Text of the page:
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PostPosted: Wed Dec 08, 2010 9:01 pm 
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Sorry... I really have not been able to follow this thread throughly. I have been out of the office much of the time in the last few weeks. I did not read the post completely or answer the questions from "flaneur".

Cart warnings are in the parts and accessories catalog. We notify dealers of the concern. We are adding other warnings along the way.

Scupper carts have long been the easiest way to carry a kayak, we don't build our own, but have required many changes to carts we buy to make them easier to use and more fool proof. We added the dome caps and then the keeper pin to help keep the cart fully inserted.

This "known issue" does not mean the hull needs to be changed structurally. When a cart is used properly... it is a NON issue. We keep trying to educate and will always be looking for other solutions. Landing gear on an aircraft has it's limits too. A hard landing can damage it, but that doesn't mean it is defective in some way.

Like I posted before... we commonly offer good faith coverage for unfortunate situations such as this. A claim has to be filed first. At the minimum we would likely offer to replace the hull and a highly reduced cost.

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PostPosted: Wed Dec 08, 2010 10:04 pm 
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Matt's good people. I'm sure Hobie will do something for flaneur.

The main thing is, through flaneur's pain, we are learning something important here.

1. This was an accident - one that could happen to any of us.

2. While it can happen to any sized yak, it can occur all to easily on the long/heavy TI.

3. It is customer's ultimate responsibility to avoid it.

4. Hobie brands their own cart, and recommends it, so the company has an obligation to warn the customer of any potential risk of property damage or personal injury caused by its use. They do this in most regards.

5. There is NO mention of this in the TI manual or along with the cart, that I can find. So more can be done to publish written warnings, and to demonstrate proper use of the cart, such as in a video.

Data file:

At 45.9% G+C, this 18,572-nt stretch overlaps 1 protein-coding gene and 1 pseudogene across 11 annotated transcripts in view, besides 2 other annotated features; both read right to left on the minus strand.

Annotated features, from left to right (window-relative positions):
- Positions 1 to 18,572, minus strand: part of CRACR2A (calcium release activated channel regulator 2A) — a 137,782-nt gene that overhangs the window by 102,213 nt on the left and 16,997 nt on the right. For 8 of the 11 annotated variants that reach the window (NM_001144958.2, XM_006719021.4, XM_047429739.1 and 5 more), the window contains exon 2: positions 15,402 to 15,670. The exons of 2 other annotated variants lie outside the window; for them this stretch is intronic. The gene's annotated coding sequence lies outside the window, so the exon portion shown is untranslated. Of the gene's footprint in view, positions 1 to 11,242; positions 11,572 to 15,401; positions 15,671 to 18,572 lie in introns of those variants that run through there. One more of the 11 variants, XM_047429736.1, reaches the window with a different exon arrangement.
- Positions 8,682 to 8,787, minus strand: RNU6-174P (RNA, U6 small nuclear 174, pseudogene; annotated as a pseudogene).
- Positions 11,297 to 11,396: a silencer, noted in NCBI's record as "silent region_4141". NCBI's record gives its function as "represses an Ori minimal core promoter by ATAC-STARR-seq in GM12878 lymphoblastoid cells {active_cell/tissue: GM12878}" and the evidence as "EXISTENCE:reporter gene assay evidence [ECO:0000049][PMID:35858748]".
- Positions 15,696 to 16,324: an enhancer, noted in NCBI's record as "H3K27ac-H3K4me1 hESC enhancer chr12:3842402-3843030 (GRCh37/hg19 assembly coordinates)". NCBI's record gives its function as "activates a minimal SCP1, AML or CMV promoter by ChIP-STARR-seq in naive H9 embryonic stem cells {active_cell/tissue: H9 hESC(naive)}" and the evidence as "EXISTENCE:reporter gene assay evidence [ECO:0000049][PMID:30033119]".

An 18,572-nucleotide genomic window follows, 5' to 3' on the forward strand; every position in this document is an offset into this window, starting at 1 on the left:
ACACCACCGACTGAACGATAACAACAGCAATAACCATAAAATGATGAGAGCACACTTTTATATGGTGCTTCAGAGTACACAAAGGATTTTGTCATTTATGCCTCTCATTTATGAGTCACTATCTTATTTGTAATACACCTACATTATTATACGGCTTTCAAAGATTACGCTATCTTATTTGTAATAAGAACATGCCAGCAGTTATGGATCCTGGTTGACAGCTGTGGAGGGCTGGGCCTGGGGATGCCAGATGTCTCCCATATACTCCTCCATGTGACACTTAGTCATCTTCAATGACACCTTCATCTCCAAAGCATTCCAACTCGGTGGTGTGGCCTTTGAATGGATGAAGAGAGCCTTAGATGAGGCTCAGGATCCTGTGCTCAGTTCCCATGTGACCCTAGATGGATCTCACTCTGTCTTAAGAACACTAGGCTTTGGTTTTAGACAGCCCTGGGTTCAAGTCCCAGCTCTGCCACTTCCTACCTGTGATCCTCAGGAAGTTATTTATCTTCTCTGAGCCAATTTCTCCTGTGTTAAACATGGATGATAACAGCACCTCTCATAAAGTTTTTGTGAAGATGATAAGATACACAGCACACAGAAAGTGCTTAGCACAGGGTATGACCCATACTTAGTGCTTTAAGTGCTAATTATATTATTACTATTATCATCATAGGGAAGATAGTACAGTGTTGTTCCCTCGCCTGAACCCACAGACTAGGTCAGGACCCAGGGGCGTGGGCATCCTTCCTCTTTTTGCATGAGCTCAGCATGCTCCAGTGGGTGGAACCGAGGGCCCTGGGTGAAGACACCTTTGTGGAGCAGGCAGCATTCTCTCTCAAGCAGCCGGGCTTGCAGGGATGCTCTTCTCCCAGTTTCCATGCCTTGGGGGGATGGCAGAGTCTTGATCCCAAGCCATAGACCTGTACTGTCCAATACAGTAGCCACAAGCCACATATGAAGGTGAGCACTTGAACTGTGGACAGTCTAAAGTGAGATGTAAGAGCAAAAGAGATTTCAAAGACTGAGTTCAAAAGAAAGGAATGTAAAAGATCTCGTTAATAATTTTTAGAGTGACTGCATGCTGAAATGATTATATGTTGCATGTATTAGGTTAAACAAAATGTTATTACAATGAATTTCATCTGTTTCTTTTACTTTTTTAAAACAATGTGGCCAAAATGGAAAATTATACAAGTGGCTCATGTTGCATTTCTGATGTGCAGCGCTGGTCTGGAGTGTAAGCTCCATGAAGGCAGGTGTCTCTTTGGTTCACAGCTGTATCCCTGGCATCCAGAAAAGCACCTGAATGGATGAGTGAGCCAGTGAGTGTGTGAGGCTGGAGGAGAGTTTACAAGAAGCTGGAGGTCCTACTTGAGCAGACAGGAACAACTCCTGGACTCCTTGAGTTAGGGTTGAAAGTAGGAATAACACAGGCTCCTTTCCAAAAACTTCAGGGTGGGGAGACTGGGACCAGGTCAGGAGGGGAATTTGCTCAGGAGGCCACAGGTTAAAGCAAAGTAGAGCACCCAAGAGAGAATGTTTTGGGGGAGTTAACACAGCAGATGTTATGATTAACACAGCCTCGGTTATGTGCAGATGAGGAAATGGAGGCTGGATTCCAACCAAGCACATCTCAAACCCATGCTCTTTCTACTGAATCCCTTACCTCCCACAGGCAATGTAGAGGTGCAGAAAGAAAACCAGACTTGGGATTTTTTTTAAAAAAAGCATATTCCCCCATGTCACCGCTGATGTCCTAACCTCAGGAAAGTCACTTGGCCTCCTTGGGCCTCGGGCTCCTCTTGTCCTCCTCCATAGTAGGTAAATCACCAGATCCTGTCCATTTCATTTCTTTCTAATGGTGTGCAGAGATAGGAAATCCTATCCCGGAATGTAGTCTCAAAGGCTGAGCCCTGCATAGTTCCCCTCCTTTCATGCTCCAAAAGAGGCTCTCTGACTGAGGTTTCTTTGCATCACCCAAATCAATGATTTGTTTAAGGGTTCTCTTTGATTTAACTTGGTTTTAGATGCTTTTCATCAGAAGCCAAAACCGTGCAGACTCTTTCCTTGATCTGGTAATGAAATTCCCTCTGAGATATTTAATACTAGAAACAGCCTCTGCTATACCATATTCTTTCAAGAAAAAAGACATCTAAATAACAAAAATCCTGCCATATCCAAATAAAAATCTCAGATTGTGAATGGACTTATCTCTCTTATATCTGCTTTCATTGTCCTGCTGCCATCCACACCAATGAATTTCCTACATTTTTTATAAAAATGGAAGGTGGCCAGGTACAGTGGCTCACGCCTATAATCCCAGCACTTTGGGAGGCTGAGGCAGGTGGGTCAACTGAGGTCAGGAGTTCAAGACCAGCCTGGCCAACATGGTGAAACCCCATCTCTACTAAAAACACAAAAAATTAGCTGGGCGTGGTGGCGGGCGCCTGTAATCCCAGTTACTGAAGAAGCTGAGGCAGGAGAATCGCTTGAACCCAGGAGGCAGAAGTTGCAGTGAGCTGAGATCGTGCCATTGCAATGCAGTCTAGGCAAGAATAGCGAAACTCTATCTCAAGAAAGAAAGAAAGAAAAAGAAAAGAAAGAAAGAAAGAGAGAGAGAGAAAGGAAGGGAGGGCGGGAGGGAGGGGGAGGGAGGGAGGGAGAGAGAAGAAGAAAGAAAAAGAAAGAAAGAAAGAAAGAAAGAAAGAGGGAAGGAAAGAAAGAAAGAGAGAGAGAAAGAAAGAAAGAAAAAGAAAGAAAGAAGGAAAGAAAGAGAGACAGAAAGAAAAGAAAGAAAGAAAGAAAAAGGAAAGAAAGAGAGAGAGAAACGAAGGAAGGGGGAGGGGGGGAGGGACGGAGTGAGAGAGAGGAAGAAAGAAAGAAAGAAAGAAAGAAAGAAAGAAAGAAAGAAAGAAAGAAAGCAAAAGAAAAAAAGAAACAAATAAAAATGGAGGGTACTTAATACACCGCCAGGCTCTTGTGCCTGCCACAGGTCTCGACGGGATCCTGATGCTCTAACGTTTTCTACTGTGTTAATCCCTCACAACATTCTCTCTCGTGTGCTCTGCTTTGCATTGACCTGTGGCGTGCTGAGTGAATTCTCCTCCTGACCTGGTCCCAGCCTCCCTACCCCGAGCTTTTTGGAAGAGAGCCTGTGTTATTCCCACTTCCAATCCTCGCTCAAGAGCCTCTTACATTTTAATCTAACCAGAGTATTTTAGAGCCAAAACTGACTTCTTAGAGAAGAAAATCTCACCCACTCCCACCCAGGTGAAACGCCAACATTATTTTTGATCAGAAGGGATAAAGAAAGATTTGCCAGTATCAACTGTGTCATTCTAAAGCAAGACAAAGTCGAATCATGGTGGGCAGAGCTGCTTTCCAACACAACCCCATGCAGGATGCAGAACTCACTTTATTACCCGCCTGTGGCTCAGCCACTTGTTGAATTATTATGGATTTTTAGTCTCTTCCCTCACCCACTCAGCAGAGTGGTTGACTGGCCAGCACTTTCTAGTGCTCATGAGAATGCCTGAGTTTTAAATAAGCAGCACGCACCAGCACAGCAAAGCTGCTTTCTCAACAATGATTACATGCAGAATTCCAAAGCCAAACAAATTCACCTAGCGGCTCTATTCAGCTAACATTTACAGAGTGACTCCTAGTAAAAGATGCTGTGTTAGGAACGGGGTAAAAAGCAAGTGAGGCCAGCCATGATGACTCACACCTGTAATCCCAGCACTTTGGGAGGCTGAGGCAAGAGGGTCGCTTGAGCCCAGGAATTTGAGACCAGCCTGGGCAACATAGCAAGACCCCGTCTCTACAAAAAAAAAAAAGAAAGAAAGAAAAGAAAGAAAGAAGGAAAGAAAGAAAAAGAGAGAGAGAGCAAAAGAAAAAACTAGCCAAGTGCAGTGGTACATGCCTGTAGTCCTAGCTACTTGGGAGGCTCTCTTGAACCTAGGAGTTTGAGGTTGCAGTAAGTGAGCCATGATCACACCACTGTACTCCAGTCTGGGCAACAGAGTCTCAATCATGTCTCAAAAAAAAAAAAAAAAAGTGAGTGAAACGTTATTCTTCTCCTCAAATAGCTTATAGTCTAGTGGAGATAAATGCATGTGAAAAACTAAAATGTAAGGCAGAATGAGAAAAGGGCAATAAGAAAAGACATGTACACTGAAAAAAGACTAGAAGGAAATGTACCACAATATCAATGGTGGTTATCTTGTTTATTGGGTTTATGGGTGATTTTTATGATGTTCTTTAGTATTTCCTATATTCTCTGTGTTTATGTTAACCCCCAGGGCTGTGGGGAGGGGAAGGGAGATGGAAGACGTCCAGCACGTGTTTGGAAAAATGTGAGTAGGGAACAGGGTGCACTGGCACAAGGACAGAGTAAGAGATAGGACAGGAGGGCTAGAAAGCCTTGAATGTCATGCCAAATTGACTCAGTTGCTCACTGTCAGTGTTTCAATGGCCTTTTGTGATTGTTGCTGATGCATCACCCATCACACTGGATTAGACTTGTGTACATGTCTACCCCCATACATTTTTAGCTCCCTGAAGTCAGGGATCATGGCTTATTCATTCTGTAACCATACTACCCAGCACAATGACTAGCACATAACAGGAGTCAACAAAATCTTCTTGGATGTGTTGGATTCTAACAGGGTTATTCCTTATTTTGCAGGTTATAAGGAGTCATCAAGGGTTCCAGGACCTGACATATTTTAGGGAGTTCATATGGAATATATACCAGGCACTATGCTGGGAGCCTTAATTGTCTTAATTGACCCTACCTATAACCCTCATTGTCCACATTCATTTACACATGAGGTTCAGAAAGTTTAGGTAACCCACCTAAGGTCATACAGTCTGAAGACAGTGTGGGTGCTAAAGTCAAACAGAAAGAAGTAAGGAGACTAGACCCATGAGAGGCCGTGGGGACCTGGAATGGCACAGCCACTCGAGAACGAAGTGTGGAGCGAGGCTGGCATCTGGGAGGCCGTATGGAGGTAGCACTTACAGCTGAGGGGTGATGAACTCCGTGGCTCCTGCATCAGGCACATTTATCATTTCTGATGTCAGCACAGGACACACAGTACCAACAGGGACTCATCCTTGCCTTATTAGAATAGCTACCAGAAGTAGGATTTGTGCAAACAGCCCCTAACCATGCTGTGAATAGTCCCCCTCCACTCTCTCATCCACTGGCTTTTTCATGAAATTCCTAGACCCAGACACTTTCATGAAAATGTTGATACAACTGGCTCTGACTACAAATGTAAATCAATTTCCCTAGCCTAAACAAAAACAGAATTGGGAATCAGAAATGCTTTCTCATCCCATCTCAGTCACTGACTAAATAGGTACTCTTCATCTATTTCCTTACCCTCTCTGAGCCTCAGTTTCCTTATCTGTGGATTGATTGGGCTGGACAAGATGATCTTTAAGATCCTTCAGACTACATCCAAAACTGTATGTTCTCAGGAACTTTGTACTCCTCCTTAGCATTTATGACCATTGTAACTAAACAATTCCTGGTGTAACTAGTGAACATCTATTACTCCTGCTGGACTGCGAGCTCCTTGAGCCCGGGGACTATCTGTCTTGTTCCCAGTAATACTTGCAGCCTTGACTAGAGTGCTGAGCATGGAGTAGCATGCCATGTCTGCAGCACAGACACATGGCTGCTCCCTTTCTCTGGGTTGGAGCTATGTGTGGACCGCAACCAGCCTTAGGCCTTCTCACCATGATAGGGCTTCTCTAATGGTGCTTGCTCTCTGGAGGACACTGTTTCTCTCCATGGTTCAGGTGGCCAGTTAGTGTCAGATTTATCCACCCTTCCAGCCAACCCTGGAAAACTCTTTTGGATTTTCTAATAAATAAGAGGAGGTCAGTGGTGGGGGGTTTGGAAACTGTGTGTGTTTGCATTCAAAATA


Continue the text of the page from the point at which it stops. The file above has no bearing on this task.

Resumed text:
6. We all should take special care with our loaded AI's and TI's. That includes NOT letting someone else insert/remove the scupper carts for us. They likely are oblivious to the dangers, or too embarrassed to tell us they just poked gaping holes in our shiny new boat.


I'm so glad flaneur brought this up. It's amazing to think how easily a common mishap like this could instantly ruin the boat or get someone killed. Up to now, my main concern about these carts was that the wheels are popping off and blowing out all the time.

Gonna keep a closer eye on my scuppers now, for sure.

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PostPosted: Thu Dec 09, 2010 4:25 am 
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Hey I think you guys are going too far!

If you don't close the door of your car and rip it off on a post when reversing out the drive will GM warranty the car? I don't remember the warning in the manual about this! Even if it was there you could deny understanding or reading it!

To me it seems like a simple case of operator error. I feel for you but you should consider your actions and ACCEPT responsibility for your mistakes.

What would a reasonable person expect. I would expect that if I lifted off the kayak from the wheels and did not put them on properly damage could result...

If Hobie warrants this claim then I think you are very lucky.

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PostPosted: Thu Dec 09, 2010 5:11 am 
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augustthedevil,
I agree with you. I really don't see this as a waranty issue. The only reason I asked if it was going to be covered is because Matt said they normally extend a good faith coverage.